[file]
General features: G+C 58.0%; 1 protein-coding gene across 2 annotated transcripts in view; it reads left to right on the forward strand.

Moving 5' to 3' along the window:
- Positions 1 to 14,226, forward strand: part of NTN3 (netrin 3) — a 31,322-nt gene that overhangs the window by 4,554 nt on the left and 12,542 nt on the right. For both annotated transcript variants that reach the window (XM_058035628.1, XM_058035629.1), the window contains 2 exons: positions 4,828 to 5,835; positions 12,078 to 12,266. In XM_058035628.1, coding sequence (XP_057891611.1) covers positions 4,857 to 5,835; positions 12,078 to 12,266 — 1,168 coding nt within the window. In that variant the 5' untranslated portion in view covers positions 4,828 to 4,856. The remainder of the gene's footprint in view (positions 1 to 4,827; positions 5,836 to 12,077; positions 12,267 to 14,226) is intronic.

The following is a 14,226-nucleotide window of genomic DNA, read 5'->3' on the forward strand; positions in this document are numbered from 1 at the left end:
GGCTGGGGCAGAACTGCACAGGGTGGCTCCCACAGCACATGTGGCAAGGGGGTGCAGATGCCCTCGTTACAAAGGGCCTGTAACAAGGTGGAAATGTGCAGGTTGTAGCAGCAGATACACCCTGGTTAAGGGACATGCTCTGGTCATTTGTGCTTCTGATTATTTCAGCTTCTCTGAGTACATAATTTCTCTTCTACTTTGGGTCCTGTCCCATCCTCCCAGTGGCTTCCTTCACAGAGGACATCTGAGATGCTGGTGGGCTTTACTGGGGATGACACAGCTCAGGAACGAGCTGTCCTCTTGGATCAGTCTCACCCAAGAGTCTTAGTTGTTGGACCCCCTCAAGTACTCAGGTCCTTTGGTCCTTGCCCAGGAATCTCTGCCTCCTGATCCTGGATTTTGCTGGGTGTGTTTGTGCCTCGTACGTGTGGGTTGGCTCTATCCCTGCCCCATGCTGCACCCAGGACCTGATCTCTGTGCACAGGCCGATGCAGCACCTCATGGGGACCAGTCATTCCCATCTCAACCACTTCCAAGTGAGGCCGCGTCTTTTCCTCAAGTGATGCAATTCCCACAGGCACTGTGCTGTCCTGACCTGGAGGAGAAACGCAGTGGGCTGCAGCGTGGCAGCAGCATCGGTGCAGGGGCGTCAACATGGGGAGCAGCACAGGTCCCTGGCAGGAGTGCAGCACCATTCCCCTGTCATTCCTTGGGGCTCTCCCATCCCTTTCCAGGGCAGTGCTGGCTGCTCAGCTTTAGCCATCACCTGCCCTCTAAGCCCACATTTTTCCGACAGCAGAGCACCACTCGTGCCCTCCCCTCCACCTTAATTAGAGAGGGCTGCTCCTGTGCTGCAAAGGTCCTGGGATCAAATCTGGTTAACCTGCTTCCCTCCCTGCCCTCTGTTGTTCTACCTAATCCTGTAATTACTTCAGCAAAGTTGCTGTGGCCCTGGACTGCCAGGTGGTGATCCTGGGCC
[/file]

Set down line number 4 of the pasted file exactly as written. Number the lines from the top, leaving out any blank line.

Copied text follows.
The following is a 14,226-nucleotide window of genomic DNA, read 5'->3' on the forward strand; positions in this document are numbered from 1 at the left end: